Time To Wear A Better Mask, Experts Say

In this photo taken on December 2, 2020 a face mask hangs with a table tennis bat cover at a park in Beijing. GREG BAKER / AFP
In this photo taken on December 2, 2020 a face mask hangs with a table tennis bat cover at a park in Beijing. GREG BAKER / AFP

 

 

As new, more transmissible variants of the coronavirus spread, experts say it’s time to consider using a medical-grade respirator, or wearing a surgical and cloth mask together.

Scientists have agreed for some time the main way the virus is spread is through the air, rather than surfaces, and there’s growing evidence that small droplets from ordinary breathing and speech that can travel many meters (yards) are a common mode of transmission.

Added to this is the greater contagiousness of emerging variants, like B.1.1.7, which takes a smaller viral load to cause symptomatic Covid-19 compared to the more common strain.

Fit and filtration

Back when authorities first recommended people wear face coverings, proper masks were in extremely short supply and the public was encouraged to fashion makeshift solutions out of T-shirts or bandanas. But these are far from ideal.

Linsey Marr, a professor of civil and environmental engineering at Virginia Tech, who studies airborne disease transmission, told AFP: “How well a mask works depends on two things: filtration and fit.

“Good filtration removes as many particles as possible, and a good fit means that there are no leaks around the sides of your mask, where air — and viruses — can leak through,” she said, adding even a small gap could lead to a 50 percent reduction in performance.

The best materials for blocking small particles include non-woven polypropylene, which is used to make N95s and many surgical-type masks, and the HEPA filters in planes. Among fabrics, tightly woven cotton works best, she added.

Doubling up

“If you wear a cloth mask, choose one that has multiple layers, ideally one with a pocket that you can slip a good filter material into,” said Marr. “Or you can double mask by wearing a surgical-type mask with a tight-fitting cloth mask over it.”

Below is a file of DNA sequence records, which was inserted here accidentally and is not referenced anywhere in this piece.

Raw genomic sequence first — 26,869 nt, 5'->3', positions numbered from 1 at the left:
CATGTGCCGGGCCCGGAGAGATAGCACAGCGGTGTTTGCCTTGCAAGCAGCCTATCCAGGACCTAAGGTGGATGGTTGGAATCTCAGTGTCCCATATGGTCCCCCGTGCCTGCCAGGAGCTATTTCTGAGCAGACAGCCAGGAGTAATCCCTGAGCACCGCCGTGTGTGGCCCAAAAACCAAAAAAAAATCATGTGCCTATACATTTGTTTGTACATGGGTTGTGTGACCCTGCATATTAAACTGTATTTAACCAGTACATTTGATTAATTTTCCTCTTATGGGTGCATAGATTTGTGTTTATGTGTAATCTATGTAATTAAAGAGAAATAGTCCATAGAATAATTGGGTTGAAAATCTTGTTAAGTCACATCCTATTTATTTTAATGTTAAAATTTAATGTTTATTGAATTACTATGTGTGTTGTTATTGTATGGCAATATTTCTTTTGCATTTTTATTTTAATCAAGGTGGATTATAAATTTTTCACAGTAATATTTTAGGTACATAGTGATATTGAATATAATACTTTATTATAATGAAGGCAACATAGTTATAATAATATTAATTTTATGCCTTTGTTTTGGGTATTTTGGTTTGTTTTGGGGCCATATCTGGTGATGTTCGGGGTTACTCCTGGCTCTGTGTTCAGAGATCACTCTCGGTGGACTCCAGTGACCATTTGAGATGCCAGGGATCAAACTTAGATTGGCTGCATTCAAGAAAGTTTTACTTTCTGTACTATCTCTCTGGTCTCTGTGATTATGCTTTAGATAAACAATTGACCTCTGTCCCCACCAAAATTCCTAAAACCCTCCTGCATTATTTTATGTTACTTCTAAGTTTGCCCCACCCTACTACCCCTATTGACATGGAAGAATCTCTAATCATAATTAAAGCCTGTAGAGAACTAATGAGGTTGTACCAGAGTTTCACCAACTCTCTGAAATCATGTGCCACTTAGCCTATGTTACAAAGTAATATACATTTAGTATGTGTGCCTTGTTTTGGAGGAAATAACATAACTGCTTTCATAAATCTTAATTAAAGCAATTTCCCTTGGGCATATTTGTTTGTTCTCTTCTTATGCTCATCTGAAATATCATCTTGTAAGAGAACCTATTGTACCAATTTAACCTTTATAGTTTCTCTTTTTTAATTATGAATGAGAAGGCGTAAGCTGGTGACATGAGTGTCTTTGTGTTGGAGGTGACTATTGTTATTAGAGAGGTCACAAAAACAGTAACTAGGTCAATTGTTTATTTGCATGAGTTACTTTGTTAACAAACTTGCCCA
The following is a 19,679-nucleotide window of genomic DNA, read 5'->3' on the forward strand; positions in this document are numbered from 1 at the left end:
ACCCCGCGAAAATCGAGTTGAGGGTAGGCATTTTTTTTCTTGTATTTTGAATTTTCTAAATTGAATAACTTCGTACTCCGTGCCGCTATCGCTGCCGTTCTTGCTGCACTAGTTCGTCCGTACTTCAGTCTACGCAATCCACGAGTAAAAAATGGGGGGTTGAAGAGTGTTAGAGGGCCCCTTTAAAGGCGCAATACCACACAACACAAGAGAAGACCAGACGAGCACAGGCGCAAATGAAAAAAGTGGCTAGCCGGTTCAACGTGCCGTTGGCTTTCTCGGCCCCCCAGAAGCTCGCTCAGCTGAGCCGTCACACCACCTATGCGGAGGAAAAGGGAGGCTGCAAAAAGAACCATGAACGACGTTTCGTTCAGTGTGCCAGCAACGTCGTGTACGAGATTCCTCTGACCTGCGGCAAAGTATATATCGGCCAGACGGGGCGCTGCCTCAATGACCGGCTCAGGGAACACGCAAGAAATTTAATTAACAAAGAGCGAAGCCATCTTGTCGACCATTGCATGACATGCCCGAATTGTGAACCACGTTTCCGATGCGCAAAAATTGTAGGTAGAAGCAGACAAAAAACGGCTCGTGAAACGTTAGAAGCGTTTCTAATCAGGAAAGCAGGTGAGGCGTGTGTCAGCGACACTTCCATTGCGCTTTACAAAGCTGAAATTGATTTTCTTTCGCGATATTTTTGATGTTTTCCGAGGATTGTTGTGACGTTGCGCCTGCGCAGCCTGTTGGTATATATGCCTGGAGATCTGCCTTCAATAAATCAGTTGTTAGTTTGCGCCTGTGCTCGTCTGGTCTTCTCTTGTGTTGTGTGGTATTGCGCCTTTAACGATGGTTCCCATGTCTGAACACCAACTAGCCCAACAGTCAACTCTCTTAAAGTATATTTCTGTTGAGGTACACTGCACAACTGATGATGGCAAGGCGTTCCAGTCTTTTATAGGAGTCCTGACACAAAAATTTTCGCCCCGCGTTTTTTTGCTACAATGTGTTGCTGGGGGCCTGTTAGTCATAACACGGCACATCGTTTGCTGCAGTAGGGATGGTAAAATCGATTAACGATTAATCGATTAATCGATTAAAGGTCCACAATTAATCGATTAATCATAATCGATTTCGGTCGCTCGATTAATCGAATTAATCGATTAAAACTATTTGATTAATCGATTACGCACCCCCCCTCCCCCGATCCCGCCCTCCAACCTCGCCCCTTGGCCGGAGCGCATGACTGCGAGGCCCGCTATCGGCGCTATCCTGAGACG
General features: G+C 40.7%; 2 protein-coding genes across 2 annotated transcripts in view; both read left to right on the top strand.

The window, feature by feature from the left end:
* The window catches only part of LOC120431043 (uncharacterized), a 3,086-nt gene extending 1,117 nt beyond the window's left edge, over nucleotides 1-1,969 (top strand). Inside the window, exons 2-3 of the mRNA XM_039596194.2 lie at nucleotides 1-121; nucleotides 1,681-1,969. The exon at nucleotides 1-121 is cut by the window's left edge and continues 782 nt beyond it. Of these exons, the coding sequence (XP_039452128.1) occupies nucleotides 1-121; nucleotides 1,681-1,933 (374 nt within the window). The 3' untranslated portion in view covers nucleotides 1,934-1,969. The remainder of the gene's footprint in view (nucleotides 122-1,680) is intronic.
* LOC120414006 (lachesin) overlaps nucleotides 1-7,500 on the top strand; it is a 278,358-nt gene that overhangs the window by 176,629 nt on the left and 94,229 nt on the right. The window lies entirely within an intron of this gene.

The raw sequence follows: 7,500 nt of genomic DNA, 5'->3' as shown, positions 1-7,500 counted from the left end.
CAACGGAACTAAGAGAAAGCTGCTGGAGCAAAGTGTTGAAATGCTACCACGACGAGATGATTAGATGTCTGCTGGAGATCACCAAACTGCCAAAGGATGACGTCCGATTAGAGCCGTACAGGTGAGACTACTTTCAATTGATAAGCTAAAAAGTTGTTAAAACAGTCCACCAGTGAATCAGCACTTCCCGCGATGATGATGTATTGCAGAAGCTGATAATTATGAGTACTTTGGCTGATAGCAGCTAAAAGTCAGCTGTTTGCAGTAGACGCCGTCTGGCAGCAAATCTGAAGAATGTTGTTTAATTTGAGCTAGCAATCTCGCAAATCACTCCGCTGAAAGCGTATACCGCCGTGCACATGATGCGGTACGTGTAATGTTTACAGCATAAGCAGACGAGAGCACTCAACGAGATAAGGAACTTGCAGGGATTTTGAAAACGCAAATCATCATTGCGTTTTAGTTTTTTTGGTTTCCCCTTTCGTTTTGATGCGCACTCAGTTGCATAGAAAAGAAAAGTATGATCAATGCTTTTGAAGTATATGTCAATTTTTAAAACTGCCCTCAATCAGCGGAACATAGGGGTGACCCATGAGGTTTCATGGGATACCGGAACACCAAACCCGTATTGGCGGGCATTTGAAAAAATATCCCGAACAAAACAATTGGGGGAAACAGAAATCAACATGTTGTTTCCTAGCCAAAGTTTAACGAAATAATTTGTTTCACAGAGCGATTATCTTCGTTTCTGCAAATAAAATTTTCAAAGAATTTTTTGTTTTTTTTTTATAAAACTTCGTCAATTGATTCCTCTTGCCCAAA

Surgical masks are made of material that filters things out well, but they tend to be loose, so adding a cloth mask on top holds down the edges and reduces leaks.

Adding an additional layer improves filtration — if one layer traps 50 percent of all particles, combining two gets to 75 percent.

But, she added: “We do not recommend wearing more than two masks. Adding more layers proves diminishing returns and can compromise breathability. It must remain easy to breathe through the layers; otherwise, air is more likely to leak in around the sides of the mask.”

Masks that have a metal nose bridge help ensure a snug fit, as do straps that tighten around the head, not just the ears. Braces that improve the fit of surgical masks are now available on the market.

“You should feel the mask sucking inward when you breathe in, and if you hold your hands around the sides of the mask, you should not feel any air leaking out when you breathe out,” said Marr.

Medical-grade respirators

Another option is getting hold of N95s, or their international equivalents such as KN95, FFP2 etc.

“They all provide a similar level of filtration, meaning protection of particles going in and out,” Ranu Dhillon, a global health physician at Brigham and Women’s Hospital and Harvard Medical School.

Dhillon, who has been advocating in favor of better masks since last spring, is frustrated by the lack of clear messaging to the public on the value of better masks.

What’s more, “there’s not been a concerted push to really mass produce and mass distribute these higher caliber masks.”

Health care workers have their masks professionally fit-tested every year to ensure they’re making the right seal, but Dhillon doesn’t see this as a major obstacle.

“To teach people to fit a mask, even if not 100 percent perfectly, but more effectively, is something that’s very doable.”

– Masks in our future? –
The key to conceptualizing the threat is to think of cigarette smoke, said Donald Milton, a professor of environmental health at the University of Maryland.

Ventilation definitely helps, but if you’re between a person who is breathing and an exhaust vent, the virus will still reach you — which makes good masks so crucial, he said.

Milton and Dhillon are cautiously optimistic that their pleas could soon become policy under the administration of President Joe Biden, and CNN reported last week the US government was working on the first official mask standards.

Prior to the pandemic, Milton and other aerosol scientists studying the flu concluded it too is transmitted from tiny droplets from ordinary speaking and breathing, and that the role of sneezing, coughing and transmission from surfaces was smaller than thought.

Their findings stirred controversy at the time, but Covid-19 has renewed interest in the research — meaning masks could be a common sight during tough flu seasons, long after the pandemic has receded.

Foreigners Without Face Masks Punished With Push-Ups In Bali

An undated handout picture released on January 20, 2021 by Bali’s Satpol PP, the provincial public order agency, shows an official looking on while a man performs push-ups as punishment for not wearing or improperly wearing face masks. Handout / SATPOL PP / AFP